On Monday morning, federal officials arrived at the Galveston County Jail with almost no prior notice to bring Dimitrios Pagourtzis, the man indicted on state charges for the May 18, 2018, Santa Fe High School shooting that left 10 people dead and 13 injured, away to appear before a federal court judge.
The move came as a complete surprise to everyone after federal authorities told victims’ families in March that federal charges would not be pursued and had confirmed this stance as late as April 5 to Pagourtzis’ legal team. Pagourtzis’ lawyers barely had time to speak with him before he was taken away.
“We found out about half an hour before they showed up to pick him up and as recently as Friday we had been told that the feds were not planning to file federal charges and we are not — at this point still not sure exactly what changed and why that wasn’t the case,” Nicholas Poehl, one of Pagourtzis’ attorneys, said.
Rosie Y. Stone, whose son Chris Stone was killed in the shooting, said she was glad to see the federal government stepping up and changing its mind so soon after saying charges would not be filed, though she said she did not know what or who was responsible for the sudden change.
“I’m very happy. I think it’s a good step moving forward,” Stone said.
There is belief by many that federal charges could prevent Pagourtzis from ever being eligible for parole.
Under state law due to Pagourtzis having been a minor at the time of the crime, he is facing a life sentence with the possibility of parole after 40 years.
This is why many victims’ families were upset at federal authorities initially stated decision of not pursuing charges, and pleased to see the development on Monday after the federal authorities’ sudden change.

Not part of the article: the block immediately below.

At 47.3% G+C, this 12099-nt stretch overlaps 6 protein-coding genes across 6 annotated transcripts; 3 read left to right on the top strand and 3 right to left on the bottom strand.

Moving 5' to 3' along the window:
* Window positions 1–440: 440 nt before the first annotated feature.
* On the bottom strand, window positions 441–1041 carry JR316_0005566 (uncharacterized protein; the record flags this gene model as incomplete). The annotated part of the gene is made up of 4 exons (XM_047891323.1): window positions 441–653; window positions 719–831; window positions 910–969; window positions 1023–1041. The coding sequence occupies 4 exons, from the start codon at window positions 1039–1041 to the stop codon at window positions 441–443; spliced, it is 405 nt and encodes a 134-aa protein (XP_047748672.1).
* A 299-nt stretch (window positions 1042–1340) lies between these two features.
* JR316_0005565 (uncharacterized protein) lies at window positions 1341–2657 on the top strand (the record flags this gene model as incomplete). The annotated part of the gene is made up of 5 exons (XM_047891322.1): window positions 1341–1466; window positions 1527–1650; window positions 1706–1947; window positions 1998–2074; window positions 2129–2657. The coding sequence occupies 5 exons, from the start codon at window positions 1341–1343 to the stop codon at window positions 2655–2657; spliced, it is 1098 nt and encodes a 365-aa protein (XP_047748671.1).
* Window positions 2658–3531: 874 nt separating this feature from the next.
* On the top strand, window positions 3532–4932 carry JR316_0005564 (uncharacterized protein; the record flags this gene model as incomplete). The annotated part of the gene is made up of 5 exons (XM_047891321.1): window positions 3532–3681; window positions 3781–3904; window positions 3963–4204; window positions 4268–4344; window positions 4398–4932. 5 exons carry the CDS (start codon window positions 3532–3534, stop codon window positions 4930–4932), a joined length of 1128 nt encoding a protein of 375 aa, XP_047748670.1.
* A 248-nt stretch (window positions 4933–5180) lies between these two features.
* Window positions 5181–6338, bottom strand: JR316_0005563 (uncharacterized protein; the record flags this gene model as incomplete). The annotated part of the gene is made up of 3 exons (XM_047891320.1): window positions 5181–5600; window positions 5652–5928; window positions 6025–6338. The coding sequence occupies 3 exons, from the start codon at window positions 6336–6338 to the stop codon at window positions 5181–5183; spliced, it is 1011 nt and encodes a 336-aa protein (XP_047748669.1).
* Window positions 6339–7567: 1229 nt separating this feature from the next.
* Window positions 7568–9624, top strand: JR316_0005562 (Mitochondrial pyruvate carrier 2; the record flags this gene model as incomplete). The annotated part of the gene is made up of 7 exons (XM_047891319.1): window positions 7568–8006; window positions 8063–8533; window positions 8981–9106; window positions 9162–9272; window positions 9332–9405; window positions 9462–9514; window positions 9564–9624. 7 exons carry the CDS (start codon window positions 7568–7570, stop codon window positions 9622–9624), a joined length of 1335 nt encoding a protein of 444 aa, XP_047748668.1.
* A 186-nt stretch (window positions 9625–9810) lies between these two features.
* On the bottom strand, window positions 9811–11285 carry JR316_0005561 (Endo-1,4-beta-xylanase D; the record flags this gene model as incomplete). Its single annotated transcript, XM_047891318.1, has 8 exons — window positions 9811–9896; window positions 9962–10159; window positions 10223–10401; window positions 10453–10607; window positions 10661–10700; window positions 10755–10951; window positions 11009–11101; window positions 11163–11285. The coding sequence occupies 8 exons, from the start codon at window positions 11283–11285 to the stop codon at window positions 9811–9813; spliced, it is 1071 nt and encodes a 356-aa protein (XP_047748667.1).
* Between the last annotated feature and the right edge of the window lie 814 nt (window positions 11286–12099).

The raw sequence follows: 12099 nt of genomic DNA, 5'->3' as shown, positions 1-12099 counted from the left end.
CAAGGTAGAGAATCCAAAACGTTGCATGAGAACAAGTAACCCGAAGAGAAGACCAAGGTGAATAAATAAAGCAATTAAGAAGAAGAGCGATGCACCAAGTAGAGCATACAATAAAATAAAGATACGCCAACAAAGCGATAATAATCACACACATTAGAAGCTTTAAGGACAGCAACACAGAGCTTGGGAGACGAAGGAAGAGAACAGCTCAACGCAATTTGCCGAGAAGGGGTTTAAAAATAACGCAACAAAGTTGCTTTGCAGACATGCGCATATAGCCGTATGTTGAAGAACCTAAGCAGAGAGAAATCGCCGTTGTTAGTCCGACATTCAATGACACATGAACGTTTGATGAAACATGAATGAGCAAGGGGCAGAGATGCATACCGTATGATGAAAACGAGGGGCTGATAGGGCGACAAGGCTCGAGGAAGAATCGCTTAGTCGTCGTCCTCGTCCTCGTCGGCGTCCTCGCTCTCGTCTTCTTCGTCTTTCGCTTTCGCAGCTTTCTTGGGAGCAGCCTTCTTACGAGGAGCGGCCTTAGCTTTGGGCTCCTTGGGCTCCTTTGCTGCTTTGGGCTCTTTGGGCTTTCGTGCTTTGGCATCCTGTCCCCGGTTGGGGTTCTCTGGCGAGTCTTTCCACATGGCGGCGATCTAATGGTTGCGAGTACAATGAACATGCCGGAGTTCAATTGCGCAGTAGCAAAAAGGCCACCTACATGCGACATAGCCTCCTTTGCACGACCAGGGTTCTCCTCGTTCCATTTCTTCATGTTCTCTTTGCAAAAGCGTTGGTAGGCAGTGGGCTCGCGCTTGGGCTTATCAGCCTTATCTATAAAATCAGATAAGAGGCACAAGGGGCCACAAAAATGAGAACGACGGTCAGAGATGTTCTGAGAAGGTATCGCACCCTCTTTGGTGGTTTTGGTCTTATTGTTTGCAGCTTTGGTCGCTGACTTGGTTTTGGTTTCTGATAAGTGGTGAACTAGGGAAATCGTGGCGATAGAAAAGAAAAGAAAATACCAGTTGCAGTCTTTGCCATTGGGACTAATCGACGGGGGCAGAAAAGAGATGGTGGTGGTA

Poehl, however, doesn’t believe federal charges will be able to circumvent Pagourtzis’ parole eligibility.
“It always seemed to us like the feds really did not have a dog in the fight. It wasn’t worth the expenditure of resources just to charge him with more cases in which he could get time that he was already facing. We believe that part of the issue is some kind of a mistaken belief — at least as we understand the law at the time — is the mistaken belief by the families that with federal charges they could somehow stack the sentences to where he never — never has any parole eligibility whatsoever, but that’s not accurate, we don’t think, because the Supreme Court case law that controls this issue says you cannot give — you cannot give a sentence to a minor that would not give him parole eligibility. You can give him a life sentence, but not without the possibility of parole,” Poehl said.
The exact federal charges Pagourtzis is facing have not been revealed. Although he is now 18, because Pagourtzis was 17 when the shooting occurred, he is being treated as a minor. Under federal law, extreme secrecy is practiced when minors are involved.
After meeting the federal judge Monday, Pagourtzis was returned to the Galveston County Jail.